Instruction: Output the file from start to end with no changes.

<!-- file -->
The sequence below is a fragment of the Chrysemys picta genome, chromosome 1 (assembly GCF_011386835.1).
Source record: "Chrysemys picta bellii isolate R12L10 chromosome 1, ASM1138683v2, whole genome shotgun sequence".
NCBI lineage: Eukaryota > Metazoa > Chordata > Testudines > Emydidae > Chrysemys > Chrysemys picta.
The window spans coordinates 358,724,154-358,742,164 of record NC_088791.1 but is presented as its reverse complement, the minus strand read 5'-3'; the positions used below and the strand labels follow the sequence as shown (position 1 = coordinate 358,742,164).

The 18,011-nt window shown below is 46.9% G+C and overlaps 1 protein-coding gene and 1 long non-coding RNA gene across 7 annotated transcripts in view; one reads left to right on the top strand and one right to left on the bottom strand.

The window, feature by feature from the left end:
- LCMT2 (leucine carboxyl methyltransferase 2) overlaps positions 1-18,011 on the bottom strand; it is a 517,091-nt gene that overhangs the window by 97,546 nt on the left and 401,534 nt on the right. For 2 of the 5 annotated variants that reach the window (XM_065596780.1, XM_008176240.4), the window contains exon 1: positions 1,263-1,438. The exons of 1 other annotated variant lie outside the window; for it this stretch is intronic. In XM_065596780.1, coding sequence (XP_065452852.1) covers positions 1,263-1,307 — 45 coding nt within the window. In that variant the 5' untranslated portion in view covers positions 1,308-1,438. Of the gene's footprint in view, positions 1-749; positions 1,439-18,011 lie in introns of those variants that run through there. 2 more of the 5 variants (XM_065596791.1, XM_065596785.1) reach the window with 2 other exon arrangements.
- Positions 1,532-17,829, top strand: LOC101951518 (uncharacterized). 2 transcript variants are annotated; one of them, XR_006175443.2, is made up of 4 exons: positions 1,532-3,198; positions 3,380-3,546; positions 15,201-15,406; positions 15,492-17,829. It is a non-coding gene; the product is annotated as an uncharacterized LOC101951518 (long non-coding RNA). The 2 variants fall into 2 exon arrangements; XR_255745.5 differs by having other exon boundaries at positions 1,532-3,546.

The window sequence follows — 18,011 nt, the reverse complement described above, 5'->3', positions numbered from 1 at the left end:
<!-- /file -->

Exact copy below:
The sequence below is a fragment of the Chrysemys picta genome, chromosome 1 (assembly GCF_011386835.1).
Source record: "Chrysemys picta bellii isolate R12L10 chromosome 1, ASM1138683v2, whole genome shotgun sequence".
NCBI lineage: Eukaryota > Metazoa > Chordata > Testudines > Emydidae > Chrysemys > Chrysemys picta.
The window spans coordinates 358,724,154-358,742,164 of record NC_088791.1 but is presented as its reverse complement, the minus strand read 5'-3'; the positions used below and the strand labels follow the sequence as shown (position 1 = coordinate 358,742,164).

The 18,011-nt window shown below is 46.9% G+C and overlaps 1 protein-coding gene and 1 long non-coding RNA gene across 7 annotated transcripts in view; one reads left to right on the top strand and one right to left on the bottom strand.

The window, feature by feature from the left end:
- LCMT2 (leucine carboxyl methyltransferase 2) overlaps positions 1-18,011 on the bottom strand; it is a 517,091-nt gene that overhangs the window by 97,546 nt on the left and 401,534 nt on the right. For 2 of the 5 annotated variants that reach the window (XM_065596780.1, XM_008176240.4), the window contains exon 1: positions 1,263-1,438. The exons of 1 other annotated variant lie outside the window; for it this stretch is intronic. In XM_065596780.1, coding sequence (XP_065452852.1) covers positions 1,263-1,307 — 45 coding nt within the window. In that variant the 5' untranslated portion in view covers positions 1,308-1,438. Of the gene's footprint in view, positions 1-749; positions 1,439-18,011 lie in introns of those variants that run through there. 2 more of the 5 variants (XM_065596791.1, XM_065596785.1) reach the window with 2 other exon arrangements.
- Positions 1,532-17,829, top strand: LOC101951518 (uncharacterized). 2 transcript variants are annotated; one of them, XR_006175443.2, is made up of 4 exons: positions 1,532-3,198; positions 3,380-3,546; positions 15,201-15,406; positions 15,492-17,829. It is a non-coding gene; the product is annotated as an uncharacterized LOC101951518 (long non-coding RNA). The 2 variants fall into 2 exon arrangements; XR_255745.5 differs by having other exon boundaries at positions 1,532-3,546.

The window sequence follows — 18,011 nt, the reverse complement described above, 5'->3', positions numbered from 1 at the left end: